Switching over to Hugh Jackman‘s chat with the press, he started off by talking about how much he loves ol’ Wolverine and how happy he is that fans accept him as THE Wolverine. Comic book movie characters get recast a lot, but Jackman has stayed around more than all the others.
You always look at the pedigree of anything and the character itself in the comic book series is incredibly popular, so I could never take sole credit for any of that. I’m really pleased the fans have similarly embraced me in the part because I love playing the part. I never thought my run would last this long. To be a guy who can’t age, obviously there is a shelf life for playing this role, so I love it. I’ve always found it fascinating and slightly, I’ll admit, frustrating that I feel we’ve never really delivered what I would say is the core of the character. And I think in this story, you get to see the ultimate Wolverine. You get to see who he really is. You definitely see him at his most vulnerable, both physically and emotionally. As we were saying before, we had the preparation time so we were really in great shape, and I may be going off the question a little bit, I’m sorry, I feel really blessed in a way to have had the opportunity. I know a lot of the Wolverine fans. I’ve met many of them. They’ve told me exactly what they think of the movie, every scene, whatever. Lucky for me so far, there hasn’t been major disappointment because I’m pretty sure I’d get spat on in the street. That’s the level of passion involved. So I’m happy.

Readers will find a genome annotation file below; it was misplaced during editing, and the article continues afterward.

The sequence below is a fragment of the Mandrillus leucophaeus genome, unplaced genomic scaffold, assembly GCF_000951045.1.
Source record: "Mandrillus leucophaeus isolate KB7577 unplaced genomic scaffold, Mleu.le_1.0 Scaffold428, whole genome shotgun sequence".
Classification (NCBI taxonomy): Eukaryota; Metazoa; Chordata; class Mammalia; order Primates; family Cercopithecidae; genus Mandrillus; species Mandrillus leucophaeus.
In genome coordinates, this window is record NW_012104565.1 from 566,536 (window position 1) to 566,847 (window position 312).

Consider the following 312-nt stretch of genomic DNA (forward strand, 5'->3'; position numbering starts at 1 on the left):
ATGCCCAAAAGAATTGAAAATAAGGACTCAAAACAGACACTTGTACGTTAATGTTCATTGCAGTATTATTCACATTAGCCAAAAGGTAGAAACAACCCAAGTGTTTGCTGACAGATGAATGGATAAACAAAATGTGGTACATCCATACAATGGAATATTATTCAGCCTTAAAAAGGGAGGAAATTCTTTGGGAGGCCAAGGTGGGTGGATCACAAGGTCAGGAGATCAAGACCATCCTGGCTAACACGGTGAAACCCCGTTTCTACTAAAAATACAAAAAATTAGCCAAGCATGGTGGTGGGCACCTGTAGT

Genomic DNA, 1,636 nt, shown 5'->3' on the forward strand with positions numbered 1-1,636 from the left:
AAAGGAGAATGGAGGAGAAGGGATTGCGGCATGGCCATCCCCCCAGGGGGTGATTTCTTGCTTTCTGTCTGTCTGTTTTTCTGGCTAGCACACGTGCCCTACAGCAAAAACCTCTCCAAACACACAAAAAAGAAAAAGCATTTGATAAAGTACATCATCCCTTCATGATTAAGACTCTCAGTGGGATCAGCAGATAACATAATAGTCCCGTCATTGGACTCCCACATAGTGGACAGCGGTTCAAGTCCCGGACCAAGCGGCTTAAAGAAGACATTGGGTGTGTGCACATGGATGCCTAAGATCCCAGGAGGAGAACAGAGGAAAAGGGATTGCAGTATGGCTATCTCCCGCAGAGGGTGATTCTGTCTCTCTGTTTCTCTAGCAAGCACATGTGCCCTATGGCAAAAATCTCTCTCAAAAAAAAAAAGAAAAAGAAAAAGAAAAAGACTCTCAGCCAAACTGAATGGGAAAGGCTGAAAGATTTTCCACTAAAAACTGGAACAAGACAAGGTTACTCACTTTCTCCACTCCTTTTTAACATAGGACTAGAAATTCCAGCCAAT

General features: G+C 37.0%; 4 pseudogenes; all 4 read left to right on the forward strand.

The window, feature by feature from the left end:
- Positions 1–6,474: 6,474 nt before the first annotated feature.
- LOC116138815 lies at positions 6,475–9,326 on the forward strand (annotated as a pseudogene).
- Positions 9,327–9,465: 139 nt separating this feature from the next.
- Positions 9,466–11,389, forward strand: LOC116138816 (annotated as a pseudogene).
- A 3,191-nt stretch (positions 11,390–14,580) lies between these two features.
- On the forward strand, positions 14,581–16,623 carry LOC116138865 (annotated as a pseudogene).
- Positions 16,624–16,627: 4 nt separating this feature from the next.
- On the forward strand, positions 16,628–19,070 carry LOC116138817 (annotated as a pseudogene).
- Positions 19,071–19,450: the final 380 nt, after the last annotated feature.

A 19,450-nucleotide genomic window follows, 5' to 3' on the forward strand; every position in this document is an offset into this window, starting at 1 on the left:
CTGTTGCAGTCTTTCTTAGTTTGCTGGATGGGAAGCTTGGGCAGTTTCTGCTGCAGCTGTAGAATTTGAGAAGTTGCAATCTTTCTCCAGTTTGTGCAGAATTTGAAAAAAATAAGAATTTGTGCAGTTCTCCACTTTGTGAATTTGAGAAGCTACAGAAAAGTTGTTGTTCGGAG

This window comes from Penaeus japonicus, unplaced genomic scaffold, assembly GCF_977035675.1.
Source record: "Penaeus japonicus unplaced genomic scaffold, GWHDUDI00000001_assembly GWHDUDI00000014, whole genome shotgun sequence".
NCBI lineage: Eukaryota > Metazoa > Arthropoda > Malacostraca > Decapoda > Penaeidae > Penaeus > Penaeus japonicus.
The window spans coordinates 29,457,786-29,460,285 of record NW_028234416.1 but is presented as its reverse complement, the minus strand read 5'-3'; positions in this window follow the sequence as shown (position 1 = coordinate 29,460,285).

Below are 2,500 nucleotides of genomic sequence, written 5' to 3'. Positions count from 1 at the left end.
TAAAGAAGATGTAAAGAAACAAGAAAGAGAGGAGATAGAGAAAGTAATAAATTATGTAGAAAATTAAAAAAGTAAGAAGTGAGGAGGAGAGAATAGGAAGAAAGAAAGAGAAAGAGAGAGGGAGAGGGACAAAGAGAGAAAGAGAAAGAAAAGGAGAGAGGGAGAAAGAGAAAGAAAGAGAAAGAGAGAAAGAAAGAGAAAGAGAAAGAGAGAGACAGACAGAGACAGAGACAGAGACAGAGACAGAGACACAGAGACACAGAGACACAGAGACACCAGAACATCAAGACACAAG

Continuing with the theme of bashing Origins, Jackman talks about that journey from X-Men to The Wolverine and how he feels The Wolverine finally gives us the movie fans have been waiting for:
In the X-Men movies, the movie’s called X-Men, so there are many characters and many character arcs, and actually the real difficulty with that is serving up as many different story lines in one and keeping the overall world of mutants and the world of X-Men in play. So, very difficult task. Bryan Singer did a brilliant job. We were also setting a tone that didn’t exist back then. There was no Chris Nolan. The idea that you could have a movie where you cared about the characters didn’t exist. So give him a lot of credit for what he created there. I think for whatever reason, there were a number of things working against us at the time in X-Men Origins: Wolverine. We all put our heart and soul into it, I just honestly when I watched it I went, I still don’t feel like we’ve really delivered who my vision of who this character is. I think we’ve got another shot at it.
You can read the full chat with Mangold by clicking here and Jackman by clicking here. The Wolverine hasn’t had that many problems (that we’ve heard about at least) and the trailers have looked promising. James Mangold and Hugh Jackman are taking this movie very seriously, so it does look like we’re going to get something special this time around. What do you think about what the duo had to say? Do you have high hopes for The Wolverine?